This week we have witnessed the corrosive consequences of culture, ethics and corporate governance being allowed to take a back seat at the expense of personal gain and corporate profit. The Group Chairman and Chief Executive at Barclays have paid the price but so have millions of innocent investors who have seen a fall in the value of their pensions.
It is now clear that Barclays told lies to manipulate the rate at which banks lend to one another and also leaked privileged LIBOR (interest rate) submissions internally so that their traders could profit by engaging in what was essentially insider trading.
In effect, telling lies and breaching confidentiality had been allowed to become behavioural norms within parts of the organisation. At the same time, policies were clearly in place describing the standards of conduct and ethical behaviour espoused by Barclays.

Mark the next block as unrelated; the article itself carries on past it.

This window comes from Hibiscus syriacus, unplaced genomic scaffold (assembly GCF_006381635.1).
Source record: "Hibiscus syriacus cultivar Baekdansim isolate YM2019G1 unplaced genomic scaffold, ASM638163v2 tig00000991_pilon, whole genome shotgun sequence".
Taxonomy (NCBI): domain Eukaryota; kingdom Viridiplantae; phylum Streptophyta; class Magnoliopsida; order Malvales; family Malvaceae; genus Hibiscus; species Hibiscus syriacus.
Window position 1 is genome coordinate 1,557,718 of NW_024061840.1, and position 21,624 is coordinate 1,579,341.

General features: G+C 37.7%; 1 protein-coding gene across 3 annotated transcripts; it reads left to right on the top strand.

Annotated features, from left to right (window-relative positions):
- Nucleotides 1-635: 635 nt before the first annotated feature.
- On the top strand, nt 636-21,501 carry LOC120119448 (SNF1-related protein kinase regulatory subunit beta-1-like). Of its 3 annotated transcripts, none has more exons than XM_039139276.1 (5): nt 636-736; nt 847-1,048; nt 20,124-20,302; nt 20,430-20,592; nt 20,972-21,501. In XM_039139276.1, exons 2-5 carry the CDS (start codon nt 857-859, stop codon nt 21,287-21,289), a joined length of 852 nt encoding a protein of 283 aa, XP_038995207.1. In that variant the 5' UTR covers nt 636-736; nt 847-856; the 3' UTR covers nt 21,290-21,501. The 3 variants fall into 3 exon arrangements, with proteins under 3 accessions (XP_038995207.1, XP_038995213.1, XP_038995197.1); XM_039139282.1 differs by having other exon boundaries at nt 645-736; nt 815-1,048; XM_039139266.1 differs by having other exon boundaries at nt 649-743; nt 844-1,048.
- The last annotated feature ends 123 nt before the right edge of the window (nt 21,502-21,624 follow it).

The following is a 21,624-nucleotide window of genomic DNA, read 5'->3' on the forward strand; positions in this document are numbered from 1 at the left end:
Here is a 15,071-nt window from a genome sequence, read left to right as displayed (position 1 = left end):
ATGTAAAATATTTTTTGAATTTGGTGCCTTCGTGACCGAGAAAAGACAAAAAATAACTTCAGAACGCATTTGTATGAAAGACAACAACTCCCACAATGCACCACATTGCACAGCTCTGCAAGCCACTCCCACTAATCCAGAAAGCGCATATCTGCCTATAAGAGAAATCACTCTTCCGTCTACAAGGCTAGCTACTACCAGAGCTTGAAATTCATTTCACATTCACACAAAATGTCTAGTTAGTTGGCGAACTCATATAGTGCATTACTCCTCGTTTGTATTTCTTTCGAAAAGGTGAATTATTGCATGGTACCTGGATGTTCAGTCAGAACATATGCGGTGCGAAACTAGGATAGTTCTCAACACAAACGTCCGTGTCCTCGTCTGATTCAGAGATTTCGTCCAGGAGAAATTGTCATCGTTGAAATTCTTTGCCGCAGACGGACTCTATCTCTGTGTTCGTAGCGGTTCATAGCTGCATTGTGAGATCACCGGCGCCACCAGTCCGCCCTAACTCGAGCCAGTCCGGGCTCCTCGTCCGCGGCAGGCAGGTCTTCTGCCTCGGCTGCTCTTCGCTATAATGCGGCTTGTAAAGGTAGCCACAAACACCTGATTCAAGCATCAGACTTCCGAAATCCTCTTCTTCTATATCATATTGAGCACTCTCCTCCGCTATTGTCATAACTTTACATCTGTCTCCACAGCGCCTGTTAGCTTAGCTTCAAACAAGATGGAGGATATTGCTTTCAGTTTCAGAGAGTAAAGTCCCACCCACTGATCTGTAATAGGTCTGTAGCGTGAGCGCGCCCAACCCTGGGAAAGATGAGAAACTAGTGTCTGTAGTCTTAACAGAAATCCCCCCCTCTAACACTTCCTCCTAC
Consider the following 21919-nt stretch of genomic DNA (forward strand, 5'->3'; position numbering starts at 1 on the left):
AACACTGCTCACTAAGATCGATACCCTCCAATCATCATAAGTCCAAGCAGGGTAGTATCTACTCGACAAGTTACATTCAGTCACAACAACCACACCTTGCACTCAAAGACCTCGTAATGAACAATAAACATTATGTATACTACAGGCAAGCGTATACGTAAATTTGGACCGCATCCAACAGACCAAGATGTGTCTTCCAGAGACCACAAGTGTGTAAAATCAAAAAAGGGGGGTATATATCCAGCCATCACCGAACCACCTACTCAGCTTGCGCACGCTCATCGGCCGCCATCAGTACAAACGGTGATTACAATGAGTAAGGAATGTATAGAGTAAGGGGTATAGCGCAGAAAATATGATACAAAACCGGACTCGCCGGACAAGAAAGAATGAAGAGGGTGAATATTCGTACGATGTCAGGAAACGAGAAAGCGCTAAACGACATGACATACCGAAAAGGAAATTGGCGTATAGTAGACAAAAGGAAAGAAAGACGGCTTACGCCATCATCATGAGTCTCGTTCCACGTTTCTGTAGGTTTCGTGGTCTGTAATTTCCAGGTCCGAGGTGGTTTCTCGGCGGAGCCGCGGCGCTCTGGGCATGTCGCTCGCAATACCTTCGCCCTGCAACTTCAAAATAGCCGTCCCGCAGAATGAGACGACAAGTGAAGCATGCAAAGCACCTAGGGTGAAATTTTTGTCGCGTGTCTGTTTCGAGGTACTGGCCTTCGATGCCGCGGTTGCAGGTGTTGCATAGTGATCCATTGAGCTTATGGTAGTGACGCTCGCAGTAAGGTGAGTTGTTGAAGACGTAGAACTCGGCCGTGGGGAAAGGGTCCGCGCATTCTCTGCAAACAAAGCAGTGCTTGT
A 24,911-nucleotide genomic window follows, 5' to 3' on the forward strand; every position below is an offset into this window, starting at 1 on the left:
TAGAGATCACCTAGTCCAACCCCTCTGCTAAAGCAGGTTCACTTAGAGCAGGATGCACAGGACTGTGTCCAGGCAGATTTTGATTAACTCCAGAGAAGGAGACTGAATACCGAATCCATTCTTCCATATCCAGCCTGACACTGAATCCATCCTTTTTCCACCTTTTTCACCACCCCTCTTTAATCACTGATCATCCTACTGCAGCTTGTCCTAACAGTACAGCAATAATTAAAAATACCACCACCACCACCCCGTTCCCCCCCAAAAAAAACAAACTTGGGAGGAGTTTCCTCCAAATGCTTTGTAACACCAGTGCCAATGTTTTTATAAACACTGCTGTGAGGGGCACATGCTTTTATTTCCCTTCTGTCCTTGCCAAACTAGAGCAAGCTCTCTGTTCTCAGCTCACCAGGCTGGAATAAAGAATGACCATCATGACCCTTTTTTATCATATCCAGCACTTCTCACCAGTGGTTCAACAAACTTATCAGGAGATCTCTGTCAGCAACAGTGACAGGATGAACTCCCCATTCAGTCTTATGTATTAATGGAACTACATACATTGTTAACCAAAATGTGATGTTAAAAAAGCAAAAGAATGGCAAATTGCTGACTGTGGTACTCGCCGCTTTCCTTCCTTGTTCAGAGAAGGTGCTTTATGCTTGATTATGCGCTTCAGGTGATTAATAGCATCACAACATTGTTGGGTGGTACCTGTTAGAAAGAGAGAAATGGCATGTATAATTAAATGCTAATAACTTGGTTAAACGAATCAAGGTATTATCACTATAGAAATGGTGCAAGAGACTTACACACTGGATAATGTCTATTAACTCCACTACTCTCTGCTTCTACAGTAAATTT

Just take a look at the 2011 annual report in which the then Group Chairman Marcus Agius says “The fundamental purpose of any company is the creation and delivery of long-term sustainable shareholder value in a manner consistent with its obligations as a responsible corporate citizen, and corporate governance must be seen in this context”.
The Chief Executive, Bob Diamond, goes on to say that “Banks need to become better citizens. This is not about philanthropy – it’s about delivering real commercial benefits in a way that also creates value for society”.
When things are going well, it’s tempting to turn a blind eye or deprecate the soft areas of an organisation such as culture and ethics. The lessons from all of this will not be fully known until the Government enquiry into the affair has been completed.
In the shorter term many organisations would do well to take corporate governance more seriously by investing in culture and leadership to avoid haemorrhaging costs and shareholder value.